The filtration step is followed by the use of a divalent selective ion exchange resin, to adsorb soluble divalent or trivalent ions, such as magnesium, calcium, iron and the like, by selective ion exchange or other similar methods. Following the removal of the soluble divalent or trivalent ions by selective ion exchange, the temperature of the solution can then be raised or otherwise extracting or partially extracting the CO2 to precipitate pure Li2CO3 in a second zone and preferably returning at least a part of the solution to the carbonation reaction zone (items 40, 45 and 50 in FIG. 1) for economic reasons. This can be done by, for example, by creating a vacuum and bubbling an inert gas, such as, nitrogen, air, argon, or the like, through the solution. Carbon dioxide can be recovered and recycled to the carbonation step. Undesirable monovalent cation impurities present remain in solution and approximately 85% of the solution can be recycled back to the lithium carbonate dispersion step at the beginning of the process and the unrecycled solution is recovered for use in the regeneration of the ion exchange media. During the filtration step of the process, lithium carbonate can be recovered by suitable methods, such as, rotary filtration, band filtration or the like. Recovered solid lithium carbonate can then be subjected to washing, such as, counter current washing, and can include separate filtration zones for the recovery of the filtrate (weak liquor) and the washing solutions. Approximately 15% of the washing solution can be removed and combined with the recycled lithium carbonate solution and supplied back to the initial dispersion step of lithium carbonate.

The ion exchange resin captures primarily divalent ions, such as, calcium and magnesium; however, other divalent ions that are present can also be captured by the ion exchange resin. The final step of filtration includes an iron (III) selective filtration system, which can prevent the iron (III) coming in contact with the ion exchange media. This is significant because if iron (III) is not removed prior to contacting the ion exchange resin and is captured by the ion exchange resin it is difficult to displace them from the ion exchange resins by standard methods of regeneration of ion exchange resins. Once the ion exchange resin capacity becomes exhausted, the solution can be switched to a second ion exchange column to continue filtration of the solution and capture of divalent ions.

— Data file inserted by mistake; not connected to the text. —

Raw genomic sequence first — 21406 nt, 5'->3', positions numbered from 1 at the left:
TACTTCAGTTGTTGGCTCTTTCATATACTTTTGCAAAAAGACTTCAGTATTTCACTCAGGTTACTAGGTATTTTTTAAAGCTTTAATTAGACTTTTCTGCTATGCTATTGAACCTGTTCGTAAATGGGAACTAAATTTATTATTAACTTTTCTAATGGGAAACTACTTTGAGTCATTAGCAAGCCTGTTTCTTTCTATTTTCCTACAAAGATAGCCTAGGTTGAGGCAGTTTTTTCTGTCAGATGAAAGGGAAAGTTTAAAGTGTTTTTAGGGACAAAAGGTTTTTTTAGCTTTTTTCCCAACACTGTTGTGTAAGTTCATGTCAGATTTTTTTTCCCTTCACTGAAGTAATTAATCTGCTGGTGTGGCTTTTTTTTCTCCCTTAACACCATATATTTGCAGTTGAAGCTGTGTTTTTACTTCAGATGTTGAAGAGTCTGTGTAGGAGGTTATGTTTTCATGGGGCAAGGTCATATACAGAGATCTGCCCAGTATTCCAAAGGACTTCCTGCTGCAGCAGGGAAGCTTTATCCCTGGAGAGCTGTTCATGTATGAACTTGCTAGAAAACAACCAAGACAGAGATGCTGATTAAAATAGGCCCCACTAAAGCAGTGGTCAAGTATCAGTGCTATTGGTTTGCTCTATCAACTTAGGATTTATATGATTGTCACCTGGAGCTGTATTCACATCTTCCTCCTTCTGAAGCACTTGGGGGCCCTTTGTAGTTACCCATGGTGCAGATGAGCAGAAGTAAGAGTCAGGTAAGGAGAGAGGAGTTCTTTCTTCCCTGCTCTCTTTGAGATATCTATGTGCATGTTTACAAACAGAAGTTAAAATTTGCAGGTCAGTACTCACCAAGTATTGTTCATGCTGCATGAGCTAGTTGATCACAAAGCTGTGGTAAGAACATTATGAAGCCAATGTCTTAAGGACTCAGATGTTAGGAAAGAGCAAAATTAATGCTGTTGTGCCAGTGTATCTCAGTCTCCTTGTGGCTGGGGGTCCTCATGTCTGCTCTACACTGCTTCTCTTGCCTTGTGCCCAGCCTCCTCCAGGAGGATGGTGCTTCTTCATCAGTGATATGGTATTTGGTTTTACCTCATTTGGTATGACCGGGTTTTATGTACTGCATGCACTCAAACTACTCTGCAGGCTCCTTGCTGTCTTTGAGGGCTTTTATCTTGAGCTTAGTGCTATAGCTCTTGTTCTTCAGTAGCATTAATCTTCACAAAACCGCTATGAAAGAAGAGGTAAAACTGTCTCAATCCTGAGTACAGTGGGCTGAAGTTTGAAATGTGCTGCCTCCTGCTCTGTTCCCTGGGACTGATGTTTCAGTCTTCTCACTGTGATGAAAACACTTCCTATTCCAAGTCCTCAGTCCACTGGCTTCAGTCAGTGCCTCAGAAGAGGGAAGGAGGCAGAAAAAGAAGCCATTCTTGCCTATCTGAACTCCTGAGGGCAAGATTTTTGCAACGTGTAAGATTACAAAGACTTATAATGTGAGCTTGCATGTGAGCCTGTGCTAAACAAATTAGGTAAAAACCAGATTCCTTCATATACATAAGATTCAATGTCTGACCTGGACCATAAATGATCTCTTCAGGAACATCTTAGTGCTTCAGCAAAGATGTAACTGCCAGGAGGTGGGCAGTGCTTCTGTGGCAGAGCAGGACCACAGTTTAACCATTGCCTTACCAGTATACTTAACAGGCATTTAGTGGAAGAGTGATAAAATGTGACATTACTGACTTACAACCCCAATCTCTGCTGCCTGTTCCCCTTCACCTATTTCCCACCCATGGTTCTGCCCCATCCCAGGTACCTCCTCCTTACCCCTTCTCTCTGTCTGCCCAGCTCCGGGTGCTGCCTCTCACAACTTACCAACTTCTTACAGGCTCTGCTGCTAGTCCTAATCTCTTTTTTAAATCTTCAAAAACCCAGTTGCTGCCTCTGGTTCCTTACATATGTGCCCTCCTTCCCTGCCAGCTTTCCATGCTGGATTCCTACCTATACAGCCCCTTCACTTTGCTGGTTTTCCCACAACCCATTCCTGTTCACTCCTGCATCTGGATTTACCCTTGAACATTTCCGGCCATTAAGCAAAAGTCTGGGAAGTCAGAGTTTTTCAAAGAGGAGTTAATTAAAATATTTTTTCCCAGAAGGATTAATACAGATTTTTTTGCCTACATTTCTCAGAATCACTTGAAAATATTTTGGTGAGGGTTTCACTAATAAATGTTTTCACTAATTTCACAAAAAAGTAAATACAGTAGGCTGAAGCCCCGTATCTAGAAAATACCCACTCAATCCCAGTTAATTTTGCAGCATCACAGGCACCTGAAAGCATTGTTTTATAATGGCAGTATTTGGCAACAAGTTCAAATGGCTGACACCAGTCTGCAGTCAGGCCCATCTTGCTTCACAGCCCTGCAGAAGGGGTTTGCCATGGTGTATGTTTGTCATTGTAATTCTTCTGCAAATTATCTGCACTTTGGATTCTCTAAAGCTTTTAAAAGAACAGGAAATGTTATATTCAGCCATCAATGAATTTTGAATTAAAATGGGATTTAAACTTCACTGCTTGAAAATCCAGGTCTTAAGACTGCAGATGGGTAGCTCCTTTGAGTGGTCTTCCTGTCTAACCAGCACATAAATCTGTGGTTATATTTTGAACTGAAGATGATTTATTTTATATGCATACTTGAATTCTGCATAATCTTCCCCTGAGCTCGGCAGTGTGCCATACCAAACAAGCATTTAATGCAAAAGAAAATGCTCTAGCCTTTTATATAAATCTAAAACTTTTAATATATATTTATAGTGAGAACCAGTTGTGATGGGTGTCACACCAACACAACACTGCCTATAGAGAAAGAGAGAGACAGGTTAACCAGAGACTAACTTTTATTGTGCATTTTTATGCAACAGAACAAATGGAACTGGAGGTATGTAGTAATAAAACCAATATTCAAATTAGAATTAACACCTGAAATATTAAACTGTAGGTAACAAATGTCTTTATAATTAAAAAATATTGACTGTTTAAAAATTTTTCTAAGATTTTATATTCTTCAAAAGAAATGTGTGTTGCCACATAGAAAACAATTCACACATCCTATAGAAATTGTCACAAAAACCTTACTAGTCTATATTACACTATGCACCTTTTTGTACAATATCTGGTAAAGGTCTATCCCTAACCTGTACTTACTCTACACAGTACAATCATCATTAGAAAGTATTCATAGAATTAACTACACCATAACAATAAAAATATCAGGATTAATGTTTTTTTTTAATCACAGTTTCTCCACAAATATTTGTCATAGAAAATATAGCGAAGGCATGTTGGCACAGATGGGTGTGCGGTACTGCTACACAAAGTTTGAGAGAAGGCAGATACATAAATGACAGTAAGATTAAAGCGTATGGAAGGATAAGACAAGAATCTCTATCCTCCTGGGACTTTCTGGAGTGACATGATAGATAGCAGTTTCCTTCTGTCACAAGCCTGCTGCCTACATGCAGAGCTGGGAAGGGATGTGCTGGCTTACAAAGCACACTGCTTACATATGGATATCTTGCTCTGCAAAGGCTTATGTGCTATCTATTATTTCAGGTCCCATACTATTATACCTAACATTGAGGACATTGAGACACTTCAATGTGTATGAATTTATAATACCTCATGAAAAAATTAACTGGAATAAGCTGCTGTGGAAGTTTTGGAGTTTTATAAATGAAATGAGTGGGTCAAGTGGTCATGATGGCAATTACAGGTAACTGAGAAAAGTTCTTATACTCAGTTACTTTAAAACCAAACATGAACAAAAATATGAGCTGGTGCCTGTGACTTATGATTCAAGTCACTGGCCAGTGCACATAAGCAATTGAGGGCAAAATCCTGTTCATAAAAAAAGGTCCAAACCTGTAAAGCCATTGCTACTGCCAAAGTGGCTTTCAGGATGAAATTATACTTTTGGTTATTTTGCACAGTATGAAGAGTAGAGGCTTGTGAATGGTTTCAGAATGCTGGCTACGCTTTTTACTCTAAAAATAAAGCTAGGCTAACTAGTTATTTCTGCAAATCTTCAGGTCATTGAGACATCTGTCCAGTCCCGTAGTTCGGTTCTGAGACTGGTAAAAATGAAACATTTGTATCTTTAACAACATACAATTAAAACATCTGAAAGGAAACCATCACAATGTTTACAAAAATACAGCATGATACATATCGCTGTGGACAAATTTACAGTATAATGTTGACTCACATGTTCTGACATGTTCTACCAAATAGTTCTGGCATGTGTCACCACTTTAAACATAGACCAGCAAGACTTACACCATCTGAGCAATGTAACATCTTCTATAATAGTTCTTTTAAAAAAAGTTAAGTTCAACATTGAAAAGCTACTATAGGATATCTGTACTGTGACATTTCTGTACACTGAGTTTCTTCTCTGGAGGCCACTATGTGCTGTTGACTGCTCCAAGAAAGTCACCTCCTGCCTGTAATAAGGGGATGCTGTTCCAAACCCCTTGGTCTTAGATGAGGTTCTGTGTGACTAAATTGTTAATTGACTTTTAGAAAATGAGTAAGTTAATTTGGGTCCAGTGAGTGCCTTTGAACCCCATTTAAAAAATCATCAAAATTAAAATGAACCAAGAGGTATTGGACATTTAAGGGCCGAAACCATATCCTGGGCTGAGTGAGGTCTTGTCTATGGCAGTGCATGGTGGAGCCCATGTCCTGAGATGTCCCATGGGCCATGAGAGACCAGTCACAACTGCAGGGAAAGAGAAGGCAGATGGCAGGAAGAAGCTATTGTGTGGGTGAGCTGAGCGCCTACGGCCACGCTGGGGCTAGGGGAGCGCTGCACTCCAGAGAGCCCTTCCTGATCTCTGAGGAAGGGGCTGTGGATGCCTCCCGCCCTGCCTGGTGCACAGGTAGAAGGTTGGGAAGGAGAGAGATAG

Purity of Lithium Carbonate

In certain embodiments, the purity of the lithium carbonate can be controlled by ratio of the recycle to bleed of the weak liquor (i.e., the amount of the filtrate from the separation of lithium carbonate that is withdrawn). In certain embodiments, the weak liquor may have a lithium carbonate concentration of about 15 g/L. As the bleed ratio is varied between about 100% and 0%, the quantity of soluble monovalent cations and some anions build up in the recycle solution. Thus, at greater bleed rates, a higher the purity of lithium carbonate product can be obtained. For example, it has been found that at a bleed ratio of about 15%, 99.999% pure lithium carbonate can be obtained. Similarly, a bleed ratio of less than about 5% typically results in the production of lithium carbonate of about 99.9% purity, which is sufficient for electrochemical/battery grade production lithium carbonate. Furthermore, the degree of washing greatly influences the purity of the lithium carbonate product and its final purity. Different wash ratios to product through put can be used to produce different grades of product purity.

The operation of the ion exchange system is heavily influenced by the velocity of the strong solution through the ion exchange and by varying the velocity of the strong solution, lithium carbonate of varying purity can be obtained.

In certain embodiments, the lithium carbonate granulometry and morphology can be managed by increasing the degree of agitation and the residence time in the precipitation vessel. As used herein, granulometry generally refers to the particle size and morphology generally refers to the shape of the lithium carbonate compounds. In general, enough agitation is necessary to ensure that insoluble particles are suspended in solution, however excessive agitation can, in certain embodiments, result in a decrease in the average particle size. Increased agitation can be achieved by increasing the recirculation rates. Alternatively, it can also be increased by the addition of a mechanical agitator to the precipitation vessel. In certain embodiments, the residence time can be increased or decreased by either the volume of liquid contained in the vessel or by altering the flow rate. In certain embodiments, the vessel can have a fixed size; however the amount or rate of addition of liquid to the tank can be used to control the residence time of the liquids, thereby indirectly controlling the granulometry of the lithium carbonate particles, and to a lesser extent, the morphology of the lithium carbonate particles. Moreover, in certain embodiments, the morphology of the lithium carbonate can be modified by the addition of various metal ions to the mixture which provoke an altered crystal growth. In certain embodiments, the lithium carbonate particles can have an average diameter of less than about 100 μm, alternatively less than about 50 μm, alternatively less than about 10 μm.